By Zoe Yabrove
By Bree Davies
By Byron Graham
By Susan Froyd
By Josiah M. Hesse
By Bree Davies
By Susan Froyd
By Kate Gibbons
There's a reason that La Traviata, an opera about the doomed love between a consumptive courtesan and an aristocrat, is one of the most frequently performed in the world: It's gorgeous, packed with luscious songs and expressive arias, full of pulsating emotion. But Central City Opera's La Traviata is a particular treat.
The Central City Opera House is small and well-constructed, so there's no need for amplification and nothing to impede sound. The overture begins, Verdi's heavenly sounds creep into your ears and swell, and you're immediately immersed, absorbed, transported for over two swiftly flying hours. Here's Violetta, bright, lighthearted and charming, mingling with her guests and warbling about the joys of living for pure pleasure — a doctrine made more convincing by the range, fluidity and depth of Jennifer Casey Cabot's voice, as well as her effortless coloratura. Now enter Chad Shelton as Alfredo Germont, attempting to court Violetta with his melting, caramel-sweet tenor. And then she's alone again, saucily tossing off her dress and shoes, trying to decide whether to take his love seriously.
She does, of course. By the second act, the couple is ensconced in a cozy, country-house love nest. And now — in one of the most famous scenes in opera — Germont's father, Giorgio, shows up to confront Violetta and ask, in the most tender, compassionate way imaginable, that she leave Alfredo before she wrecks his life and his family's reputation. I had remembered this scene as passionate, but I hadn't remembered quite how fluid and rich its emotions are, or how multi-faceted the two principals reveal themselves to be. Grant Youngblood brings a warm and powerful baritone to the role, and Casey Cabot's acting talent shines here. When Violetta asks the man who has just destroyed her life to hold her — essentially begging for comfort from the very source of her pain — it's a profoundly moving moment.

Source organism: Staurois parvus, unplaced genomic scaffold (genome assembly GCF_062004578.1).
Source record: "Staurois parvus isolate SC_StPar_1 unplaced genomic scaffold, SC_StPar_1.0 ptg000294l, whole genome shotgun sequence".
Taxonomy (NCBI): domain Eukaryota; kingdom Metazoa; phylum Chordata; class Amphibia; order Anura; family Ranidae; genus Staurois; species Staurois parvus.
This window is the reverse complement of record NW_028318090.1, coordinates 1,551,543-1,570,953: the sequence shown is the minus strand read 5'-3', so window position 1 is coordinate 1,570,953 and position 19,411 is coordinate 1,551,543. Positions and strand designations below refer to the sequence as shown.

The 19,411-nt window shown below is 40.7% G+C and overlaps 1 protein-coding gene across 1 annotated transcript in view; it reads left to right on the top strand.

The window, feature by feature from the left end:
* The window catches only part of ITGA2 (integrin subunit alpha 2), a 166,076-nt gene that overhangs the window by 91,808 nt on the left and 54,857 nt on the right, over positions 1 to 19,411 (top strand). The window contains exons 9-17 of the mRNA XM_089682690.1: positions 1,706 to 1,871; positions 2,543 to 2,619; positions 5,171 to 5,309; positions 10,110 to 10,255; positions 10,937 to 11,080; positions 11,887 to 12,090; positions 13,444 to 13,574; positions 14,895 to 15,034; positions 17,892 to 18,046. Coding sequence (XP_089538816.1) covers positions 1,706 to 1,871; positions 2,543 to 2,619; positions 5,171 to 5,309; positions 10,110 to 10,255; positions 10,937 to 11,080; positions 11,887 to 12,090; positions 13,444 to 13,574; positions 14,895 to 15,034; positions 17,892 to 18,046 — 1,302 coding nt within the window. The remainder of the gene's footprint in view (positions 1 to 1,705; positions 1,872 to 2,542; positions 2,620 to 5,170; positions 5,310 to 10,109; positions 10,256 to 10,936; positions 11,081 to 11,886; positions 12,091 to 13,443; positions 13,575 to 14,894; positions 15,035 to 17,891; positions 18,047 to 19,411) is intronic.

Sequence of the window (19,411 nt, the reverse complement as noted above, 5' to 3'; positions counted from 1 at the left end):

Then comes another party scene, with the gaiety more forced and more menacing, which climaxes when Germont contemptuously tosses money at Violetta. She swoons. Germont Senior returns and declaims in self-righteous song that he's ashamed of his son, because it's always wrong to insult a woman. (Apparently it's okay to ruin her — just do it politely!) In the opera's closing moments, Violetta is on her deathbed and we're awaiting the moment that we know must come, the moment when Alfredo rushes into the room and gathers her in his arms for the requisite love-death.
The entire production is carefully thought through. Australian director Justin Way has placed extra emphasis on story and character, and conductor Martin Andre's pacing is eloquent and fluid. From the glittering golds and blacks of the party scenes to the leaf patterns that dominate in the country house, the scenery is meticulously designed by Peter Harrison, with the entirety creating an enclosed, hothouse effect, so that even when Violetta asks her maid to open a window, precious little cleansing light comes through.
There's a paradox to La Traviata: The story is tragic, but its movement provides the kind of sensual joy you feel when a particularly rich piece of chocolate dissolves in your mouth. Like delicious food, the music bypasses your frontal lobes and galvanizes the primitive amygdala. But there's no cloying aftertaste, just one sweet, pure, clean sensation following another. And having seized your attention, the work demands your intellect as well, so that you can try and comprehend its changes in shape, tempo and dynamic, the patterns it makes unfolding through time.
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